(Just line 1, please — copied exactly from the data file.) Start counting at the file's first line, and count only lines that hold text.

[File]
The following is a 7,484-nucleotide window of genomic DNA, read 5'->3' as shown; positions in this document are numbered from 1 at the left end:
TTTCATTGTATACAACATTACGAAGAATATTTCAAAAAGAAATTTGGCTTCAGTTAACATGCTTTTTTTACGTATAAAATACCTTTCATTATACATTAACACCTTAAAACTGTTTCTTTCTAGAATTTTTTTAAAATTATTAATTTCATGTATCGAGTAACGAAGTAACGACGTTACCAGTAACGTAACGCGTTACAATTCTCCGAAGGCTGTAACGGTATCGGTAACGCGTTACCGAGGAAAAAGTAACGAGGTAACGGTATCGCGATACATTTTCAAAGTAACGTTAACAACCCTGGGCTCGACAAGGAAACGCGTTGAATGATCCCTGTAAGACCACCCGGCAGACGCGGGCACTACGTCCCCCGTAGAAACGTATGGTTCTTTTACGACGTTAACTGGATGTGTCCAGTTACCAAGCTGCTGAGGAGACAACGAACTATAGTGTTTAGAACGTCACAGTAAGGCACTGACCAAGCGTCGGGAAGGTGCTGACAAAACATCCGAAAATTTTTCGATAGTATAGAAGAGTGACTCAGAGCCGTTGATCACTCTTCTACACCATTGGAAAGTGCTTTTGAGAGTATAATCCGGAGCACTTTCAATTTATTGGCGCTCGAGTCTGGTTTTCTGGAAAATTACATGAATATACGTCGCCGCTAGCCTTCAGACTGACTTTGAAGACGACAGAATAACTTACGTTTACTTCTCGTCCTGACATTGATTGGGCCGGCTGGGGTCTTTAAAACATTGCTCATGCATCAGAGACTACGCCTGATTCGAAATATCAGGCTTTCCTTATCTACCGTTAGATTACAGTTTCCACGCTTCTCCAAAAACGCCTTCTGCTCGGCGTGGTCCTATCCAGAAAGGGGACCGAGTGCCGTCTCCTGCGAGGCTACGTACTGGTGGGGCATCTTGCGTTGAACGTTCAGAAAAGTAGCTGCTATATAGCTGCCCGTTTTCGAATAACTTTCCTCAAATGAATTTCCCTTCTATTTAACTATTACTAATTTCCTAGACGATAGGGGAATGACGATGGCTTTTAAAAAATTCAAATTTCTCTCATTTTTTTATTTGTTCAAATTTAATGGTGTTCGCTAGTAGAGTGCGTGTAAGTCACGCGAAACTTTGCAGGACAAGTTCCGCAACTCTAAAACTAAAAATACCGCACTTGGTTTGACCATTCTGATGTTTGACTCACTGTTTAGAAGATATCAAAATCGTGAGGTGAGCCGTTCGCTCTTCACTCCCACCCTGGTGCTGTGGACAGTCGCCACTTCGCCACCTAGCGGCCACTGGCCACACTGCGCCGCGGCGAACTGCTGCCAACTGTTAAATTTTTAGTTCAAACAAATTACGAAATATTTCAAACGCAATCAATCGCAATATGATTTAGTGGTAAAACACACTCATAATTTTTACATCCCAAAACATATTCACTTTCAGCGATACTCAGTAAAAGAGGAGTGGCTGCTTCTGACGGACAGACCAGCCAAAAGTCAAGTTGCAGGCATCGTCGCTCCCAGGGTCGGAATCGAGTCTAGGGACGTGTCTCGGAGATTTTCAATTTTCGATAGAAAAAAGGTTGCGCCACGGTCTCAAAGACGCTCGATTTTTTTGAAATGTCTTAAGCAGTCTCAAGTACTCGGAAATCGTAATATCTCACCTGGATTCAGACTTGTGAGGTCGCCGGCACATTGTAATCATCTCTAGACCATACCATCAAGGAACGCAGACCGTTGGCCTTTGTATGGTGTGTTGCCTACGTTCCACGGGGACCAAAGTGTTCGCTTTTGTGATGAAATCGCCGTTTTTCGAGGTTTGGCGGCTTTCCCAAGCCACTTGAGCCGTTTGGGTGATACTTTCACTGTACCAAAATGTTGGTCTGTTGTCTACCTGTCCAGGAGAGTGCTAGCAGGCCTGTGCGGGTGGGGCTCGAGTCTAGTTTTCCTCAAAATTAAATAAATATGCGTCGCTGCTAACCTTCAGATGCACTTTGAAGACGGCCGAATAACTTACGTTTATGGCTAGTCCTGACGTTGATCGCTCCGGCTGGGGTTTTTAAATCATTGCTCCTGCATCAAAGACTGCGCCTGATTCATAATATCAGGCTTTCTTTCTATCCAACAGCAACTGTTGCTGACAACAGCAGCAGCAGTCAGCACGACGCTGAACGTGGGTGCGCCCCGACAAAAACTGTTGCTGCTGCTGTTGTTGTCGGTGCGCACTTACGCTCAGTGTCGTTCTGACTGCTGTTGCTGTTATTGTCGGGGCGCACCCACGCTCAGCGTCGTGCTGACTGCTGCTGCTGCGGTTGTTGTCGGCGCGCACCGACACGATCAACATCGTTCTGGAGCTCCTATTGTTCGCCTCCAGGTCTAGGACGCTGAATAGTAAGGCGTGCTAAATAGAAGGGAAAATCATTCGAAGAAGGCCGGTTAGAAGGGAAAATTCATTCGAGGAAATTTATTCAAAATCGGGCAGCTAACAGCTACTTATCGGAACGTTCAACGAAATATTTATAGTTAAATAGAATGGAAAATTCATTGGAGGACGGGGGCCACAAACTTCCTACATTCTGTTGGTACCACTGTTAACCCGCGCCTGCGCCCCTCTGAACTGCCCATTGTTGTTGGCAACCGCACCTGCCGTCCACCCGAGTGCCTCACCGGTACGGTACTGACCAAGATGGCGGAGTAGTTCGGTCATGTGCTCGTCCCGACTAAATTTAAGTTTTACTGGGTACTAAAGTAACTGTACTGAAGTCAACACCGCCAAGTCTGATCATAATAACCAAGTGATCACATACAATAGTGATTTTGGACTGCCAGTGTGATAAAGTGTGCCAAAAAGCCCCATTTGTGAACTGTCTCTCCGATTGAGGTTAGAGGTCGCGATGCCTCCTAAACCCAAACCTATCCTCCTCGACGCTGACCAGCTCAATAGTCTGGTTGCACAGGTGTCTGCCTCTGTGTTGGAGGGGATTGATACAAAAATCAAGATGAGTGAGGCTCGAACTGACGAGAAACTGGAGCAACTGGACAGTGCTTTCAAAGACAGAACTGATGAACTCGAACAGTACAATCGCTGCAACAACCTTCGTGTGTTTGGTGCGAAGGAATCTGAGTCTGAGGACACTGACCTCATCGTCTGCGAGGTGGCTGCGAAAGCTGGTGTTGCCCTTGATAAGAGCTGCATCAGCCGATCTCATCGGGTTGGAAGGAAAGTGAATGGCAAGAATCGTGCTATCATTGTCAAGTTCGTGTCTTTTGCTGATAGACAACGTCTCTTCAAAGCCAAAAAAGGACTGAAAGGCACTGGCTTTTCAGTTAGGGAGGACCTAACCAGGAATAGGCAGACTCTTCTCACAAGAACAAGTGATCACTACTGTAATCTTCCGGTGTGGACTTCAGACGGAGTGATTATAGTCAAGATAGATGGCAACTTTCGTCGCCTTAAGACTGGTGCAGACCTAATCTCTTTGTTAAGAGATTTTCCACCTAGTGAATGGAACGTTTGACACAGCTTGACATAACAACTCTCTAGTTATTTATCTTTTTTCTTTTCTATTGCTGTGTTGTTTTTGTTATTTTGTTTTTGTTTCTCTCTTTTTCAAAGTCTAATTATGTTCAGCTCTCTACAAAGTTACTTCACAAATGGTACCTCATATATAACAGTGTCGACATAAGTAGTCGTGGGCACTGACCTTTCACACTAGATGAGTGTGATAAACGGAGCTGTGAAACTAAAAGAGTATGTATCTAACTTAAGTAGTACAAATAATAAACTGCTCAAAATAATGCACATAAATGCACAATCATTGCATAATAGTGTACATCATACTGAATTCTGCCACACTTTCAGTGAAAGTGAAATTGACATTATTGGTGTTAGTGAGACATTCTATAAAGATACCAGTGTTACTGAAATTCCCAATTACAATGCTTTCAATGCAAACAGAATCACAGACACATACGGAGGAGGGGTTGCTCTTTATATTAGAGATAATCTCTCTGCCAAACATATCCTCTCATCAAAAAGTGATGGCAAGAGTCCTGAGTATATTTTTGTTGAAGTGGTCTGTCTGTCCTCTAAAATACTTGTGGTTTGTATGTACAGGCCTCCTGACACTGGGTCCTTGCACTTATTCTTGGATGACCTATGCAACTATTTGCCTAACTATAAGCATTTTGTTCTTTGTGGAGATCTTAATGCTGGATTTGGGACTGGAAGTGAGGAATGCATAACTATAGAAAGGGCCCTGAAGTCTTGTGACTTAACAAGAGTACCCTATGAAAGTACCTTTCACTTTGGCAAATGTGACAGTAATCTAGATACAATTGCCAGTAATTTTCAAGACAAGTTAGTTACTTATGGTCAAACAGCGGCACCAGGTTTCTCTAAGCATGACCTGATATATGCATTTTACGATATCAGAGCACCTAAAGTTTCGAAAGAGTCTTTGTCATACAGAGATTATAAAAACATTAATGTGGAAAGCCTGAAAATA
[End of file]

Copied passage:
The following is a 7,484-nucleotide window of genomic DNA, read 5'->3' as shown; positions in this document are numbered from 1 at the left end: